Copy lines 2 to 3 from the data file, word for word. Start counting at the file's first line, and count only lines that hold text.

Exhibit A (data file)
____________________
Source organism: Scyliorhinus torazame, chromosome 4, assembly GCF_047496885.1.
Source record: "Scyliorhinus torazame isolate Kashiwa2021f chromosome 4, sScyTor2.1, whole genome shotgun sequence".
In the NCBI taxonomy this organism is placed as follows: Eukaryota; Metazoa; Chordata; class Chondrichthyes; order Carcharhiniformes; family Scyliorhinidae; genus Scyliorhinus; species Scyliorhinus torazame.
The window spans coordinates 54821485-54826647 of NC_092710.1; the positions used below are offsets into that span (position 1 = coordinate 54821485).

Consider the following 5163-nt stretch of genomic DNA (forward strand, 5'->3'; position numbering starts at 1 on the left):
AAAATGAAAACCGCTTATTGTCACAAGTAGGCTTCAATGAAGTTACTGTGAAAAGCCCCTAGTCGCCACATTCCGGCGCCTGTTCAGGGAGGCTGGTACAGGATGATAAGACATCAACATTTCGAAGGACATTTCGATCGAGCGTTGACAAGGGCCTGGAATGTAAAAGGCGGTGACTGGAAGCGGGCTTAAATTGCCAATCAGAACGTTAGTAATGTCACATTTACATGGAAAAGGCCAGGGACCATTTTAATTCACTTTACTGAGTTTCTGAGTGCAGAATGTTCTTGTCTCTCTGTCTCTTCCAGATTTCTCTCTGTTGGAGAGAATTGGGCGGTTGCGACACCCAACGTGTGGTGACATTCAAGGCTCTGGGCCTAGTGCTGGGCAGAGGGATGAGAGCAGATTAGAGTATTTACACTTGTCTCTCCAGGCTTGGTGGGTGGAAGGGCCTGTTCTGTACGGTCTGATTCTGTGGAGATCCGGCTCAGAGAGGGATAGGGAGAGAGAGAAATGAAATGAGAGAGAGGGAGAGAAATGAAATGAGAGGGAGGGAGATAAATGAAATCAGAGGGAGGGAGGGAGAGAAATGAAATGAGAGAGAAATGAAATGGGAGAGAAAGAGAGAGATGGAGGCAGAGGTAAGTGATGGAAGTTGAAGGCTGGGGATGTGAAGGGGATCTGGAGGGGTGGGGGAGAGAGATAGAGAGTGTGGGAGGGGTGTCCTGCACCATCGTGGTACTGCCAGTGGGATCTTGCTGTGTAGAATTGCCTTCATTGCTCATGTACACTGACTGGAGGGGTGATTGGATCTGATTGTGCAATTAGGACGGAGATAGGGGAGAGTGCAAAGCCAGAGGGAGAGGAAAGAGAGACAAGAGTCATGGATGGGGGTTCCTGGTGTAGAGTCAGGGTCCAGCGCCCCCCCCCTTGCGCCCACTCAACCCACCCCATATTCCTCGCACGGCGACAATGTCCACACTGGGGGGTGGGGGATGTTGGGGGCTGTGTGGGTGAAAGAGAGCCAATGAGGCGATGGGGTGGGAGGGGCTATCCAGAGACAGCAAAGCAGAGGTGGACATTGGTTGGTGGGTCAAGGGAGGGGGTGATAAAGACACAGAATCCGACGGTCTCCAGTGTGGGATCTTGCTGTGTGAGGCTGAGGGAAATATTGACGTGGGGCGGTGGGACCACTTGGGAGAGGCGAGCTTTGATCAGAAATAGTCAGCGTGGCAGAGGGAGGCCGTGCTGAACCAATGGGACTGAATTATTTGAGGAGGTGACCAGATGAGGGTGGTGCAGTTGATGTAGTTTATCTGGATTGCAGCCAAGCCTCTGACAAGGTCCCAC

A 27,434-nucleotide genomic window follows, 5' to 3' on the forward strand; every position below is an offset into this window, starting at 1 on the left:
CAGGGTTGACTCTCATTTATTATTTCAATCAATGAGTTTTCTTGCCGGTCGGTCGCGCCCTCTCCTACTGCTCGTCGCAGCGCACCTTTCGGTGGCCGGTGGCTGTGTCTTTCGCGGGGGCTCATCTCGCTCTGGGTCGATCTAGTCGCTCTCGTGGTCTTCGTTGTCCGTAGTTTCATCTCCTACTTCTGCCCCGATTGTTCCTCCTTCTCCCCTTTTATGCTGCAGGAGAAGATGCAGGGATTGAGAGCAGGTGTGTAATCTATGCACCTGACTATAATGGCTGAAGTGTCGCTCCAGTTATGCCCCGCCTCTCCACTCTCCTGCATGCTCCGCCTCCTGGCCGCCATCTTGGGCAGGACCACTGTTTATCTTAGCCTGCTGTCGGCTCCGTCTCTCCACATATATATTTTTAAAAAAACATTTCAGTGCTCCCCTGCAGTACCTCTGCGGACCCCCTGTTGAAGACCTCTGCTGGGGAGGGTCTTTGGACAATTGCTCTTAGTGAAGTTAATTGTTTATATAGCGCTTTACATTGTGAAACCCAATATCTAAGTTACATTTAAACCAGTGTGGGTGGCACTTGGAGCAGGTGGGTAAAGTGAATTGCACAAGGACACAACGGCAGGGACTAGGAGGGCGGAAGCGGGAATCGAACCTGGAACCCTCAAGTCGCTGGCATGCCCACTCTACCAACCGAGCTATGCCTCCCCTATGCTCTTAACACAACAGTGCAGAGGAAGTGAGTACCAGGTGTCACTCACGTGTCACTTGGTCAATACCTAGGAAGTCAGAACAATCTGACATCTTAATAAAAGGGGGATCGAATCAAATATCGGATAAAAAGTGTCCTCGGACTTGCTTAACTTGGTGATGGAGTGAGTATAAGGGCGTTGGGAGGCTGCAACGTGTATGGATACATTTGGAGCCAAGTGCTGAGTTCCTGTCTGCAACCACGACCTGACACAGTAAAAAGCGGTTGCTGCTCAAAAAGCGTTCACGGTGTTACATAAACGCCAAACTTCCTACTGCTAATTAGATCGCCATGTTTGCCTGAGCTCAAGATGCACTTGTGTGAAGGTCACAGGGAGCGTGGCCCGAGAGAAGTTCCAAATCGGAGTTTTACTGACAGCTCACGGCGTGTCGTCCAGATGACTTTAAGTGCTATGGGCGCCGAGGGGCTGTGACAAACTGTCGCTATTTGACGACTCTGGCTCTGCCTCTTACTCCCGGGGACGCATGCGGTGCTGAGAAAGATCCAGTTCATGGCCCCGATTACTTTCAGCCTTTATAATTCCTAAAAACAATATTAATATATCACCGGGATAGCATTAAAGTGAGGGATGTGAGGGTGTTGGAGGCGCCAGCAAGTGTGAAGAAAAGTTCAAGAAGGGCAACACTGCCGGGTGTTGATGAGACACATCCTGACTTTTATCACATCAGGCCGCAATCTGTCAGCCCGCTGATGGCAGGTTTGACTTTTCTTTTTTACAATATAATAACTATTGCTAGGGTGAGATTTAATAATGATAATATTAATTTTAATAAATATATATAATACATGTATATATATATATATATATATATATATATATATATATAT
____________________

Source record: "Scyliorhinus torazame isolate Kashiwa2021f chromosome 4, sScyTor2.1, whole genome shotgun sequence".
In the NCBI taxonomy this organism is placed as follows: Eukaryota; Metazoa; Chordata; class Chondrichthyes; order Carcharhiniformes; family Scyliorhinidae; genus Scyliorhinus; species Scyliorhinus torazame.